The faith-based film “I Still Believe” releases in theaters this weekend, telling the true story of Christian singer Jeremy Camp’s marriage to his first wife, Melissa, who was diagnosed with cancer.

Melissa is a cheerful, optimistic college student who promised her sister she wouldn’t get distracted by romance this semester.

But then a new student named Jeremy entered her life.

He’s outgoing. And funny. And, like her, a Christian. He’s also a great singer—a quality she seems to enjoy.

She reluctantly agrees to date him and soon realizes he may be the one.

Yet before Jeremy can propose, she is diagnosed with ovarian cancer and given a grim prognosis that seemingly derails their budding romance.

Jeremy and his friends pray for a miracle. Will one come?

The new faith-based film I Still Believe (PG) releases in theaters this weekend, telling the true story of Christian singer Jeremy Camp’s marriage to his first wife, Melissa Henning. After her death, Camp wrote the popular Christian song that has the same title as the film.

I Still Believe has received crossover appeal thanks to its inclusion of mainstream talent. It stars K.J. Apa (Riverdale) as Jeremy Camp, Britt Robertson (Tomorrowland, A Dog’s Purpose) as Melissa Henning, Gary Sinise (Forrest Gump, Apollo 13) as Camp’s father, and singer Shania Twain as Camp’s mother. Melissa Roxburgh (Manifest) plays Henning’s sister.

It was co-directed by Christian filmmakers Jon and Andrew Erwin, who also made I Can Only Imagine, Woodlawn, Mom’s Night Out and October Baby.

I Still Believe may be their best movie yet. It features first-rate acting, but doesn’t compromise the Gospel message. It provides romance and love, yet in an innocent, culture-challenging way. It offers plenty of surprises, even though you know how the story ends.

“If one person’s life is changed by what I go through, it will all be worth it,” Melissa says.

Apa and Robertson carry the film with their excellent on-screen chemistry, although the Gospel—and it’s self-sacrificing message about love—is at the heart of the story.

I Still Believe is the romantic film every teenager and young adult needs to see. It’s also a movie churches can get behind and support.

Warning: minor/moderate spoilers!

(Scale key: none, minimal, moderate, extreme)


Minimal. Death is discussed, and we see a main character pass away, but nothing is graphic.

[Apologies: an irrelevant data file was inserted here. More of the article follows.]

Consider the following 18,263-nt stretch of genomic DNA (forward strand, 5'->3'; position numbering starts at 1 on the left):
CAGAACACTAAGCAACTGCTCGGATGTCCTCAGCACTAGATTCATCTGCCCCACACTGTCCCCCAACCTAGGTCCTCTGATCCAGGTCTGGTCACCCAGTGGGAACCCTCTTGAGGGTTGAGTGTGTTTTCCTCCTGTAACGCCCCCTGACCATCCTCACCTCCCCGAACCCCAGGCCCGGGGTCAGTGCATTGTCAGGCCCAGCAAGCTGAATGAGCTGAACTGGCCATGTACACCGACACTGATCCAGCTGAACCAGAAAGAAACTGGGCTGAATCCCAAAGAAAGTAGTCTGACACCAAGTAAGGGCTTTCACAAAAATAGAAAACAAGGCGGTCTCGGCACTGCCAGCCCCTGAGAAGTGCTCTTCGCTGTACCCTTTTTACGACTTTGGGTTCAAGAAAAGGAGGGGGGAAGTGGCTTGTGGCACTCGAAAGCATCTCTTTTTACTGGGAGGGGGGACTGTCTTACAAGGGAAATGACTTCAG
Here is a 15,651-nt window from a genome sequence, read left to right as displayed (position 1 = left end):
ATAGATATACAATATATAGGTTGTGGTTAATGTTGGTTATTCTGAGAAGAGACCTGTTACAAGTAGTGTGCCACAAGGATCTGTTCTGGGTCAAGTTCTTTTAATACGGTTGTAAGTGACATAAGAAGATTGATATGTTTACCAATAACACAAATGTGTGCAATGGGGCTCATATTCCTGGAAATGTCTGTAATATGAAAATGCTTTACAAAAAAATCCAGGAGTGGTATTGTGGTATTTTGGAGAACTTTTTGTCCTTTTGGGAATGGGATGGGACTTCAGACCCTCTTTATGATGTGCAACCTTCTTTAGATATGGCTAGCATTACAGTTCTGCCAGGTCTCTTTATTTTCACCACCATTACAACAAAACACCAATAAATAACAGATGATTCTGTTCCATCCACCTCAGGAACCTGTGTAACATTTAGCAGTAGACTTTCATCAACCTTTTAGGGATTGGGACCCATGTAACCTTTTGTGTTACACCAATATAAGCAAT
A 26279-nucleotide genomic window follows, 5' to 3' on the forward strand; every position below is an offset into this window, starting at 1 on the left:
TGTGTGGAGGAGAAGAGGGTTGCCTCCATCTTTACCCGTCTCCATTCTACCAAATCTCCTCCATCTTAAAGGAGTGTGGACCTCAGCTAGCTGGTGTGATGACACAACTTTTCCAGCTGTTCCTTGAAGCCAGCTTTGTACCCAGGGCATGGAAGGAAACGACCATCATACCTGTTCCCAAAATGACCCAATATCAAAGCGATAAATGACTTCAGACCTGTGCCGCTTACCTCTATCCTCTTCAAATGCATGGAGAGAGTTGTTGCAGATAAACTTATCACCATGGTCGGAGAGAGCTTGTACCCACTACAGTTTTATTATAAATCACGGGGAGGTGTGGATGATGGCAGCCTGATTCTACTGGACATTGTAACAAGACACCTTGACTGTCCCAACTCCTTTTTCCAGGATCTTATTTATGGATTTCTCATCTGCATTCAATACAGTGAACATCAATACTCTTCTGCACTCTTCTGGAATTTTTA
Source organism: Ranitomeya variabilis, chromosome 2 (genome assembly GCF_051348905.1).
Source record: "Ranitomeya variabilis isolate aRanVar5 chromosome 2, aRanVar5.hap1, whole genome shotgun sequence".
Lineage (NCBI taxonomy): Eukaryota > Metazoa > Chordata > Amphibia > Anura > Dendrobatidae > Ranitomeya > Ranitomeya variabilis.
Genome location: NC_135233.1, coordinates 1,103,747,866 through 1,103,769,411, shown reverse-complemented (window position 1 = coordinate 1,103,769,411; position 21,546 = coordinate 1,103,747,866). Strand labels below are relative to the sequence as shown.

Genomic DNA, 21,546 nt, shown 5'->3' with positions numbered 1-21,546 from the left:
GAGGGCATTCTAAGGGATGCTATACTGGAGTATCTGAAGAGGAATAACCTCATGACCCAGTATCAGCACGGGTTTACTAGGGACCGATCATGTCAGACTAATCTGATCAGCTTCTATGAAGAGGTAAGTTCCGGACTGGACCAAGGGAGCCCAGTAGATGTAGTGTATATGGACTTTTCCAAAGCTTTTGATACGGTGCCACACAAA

None. Jeremy and Melissa share 3-4 brief kisses.

Coarse Language


Other Positive Elements

The film subtly promotes chastity. We never see Jeremy and Melissa alone in either of their dorm rooms. She also doesn’t kiss him on the first date.

The movie also integrates the wonders of the universe into the plot, as the couple visits a planetarium and discusses God’s love for humanity.

“God is so infinitely vast. And this is His painting,” Melissa says. “We paint with brushes. He paints with a billion stars and a trillion galaxies. And He knows my name.”

Life Lessons

Love is sacrificial: The love displayed in I Still Believe is selfless. It’s sacrificial. It’s a dramatic contrast to our me-centric culture’s definition of love.

There is hope in the midst of tragedy: Melissa believed there was a reason for her suffering. “What if I’m not supposed to be healed?” she asks. She grew in her faith to the very end.

God’s plan is perfect: Jeremy didn’t understand why God allowed Melissa to die, but in hindsight, we can see how God worked through that tragedy for good (Rom. 8:28). The film wonderfully delivers this message.

Miracles don’t always come: The film doesn’t have the typical fairy tale ending to its love story, even if the film’s final scenes are inspiring and filled with hope.


Our society’s view of love is reflected in its movie titles (Sex and the City), its sordid book plots (Fifty Shades of Grey) and its divorce rates. It’s a self-pleasing, self-serving view of love that puts sex, pleasure and materialism at the center—and then sends sacrifice, selflessness and resolve to the back of the line.

In other words, it’s the opposite of Christ’s view of love.

That’s one reason I Still Believe stands out from other films. It promotes ideals our society has forgotten—ideals the Apostle Paul championed in 1 Corinthians 13: patience, kindness and selflessness. It’s the love that does not envy, does not boast and is not proud. It doesn’t keep records of wrongs. It always protects and always perseveres.

Jeremy Camp could have walked away from Melissa, but he didn’t. He pursued her and never left her side. That’s a picture of love our world needs to see.

Final Verdict

I Still Believe is one of the best films I’ve seen.

Discussion Questions

  1. How would you define love?
  2. What is the secret to a marriage that lasts?
  3. What does I Still Believe teach about love? Contrast that with what our world teaches about love.
  4. What is the film’s message about prayer? About miracles?

Rated PG for thematic material.

Entertainment rating: 5 out of 5 stars. Family-friendly rating: 4.5 out of 5 stars.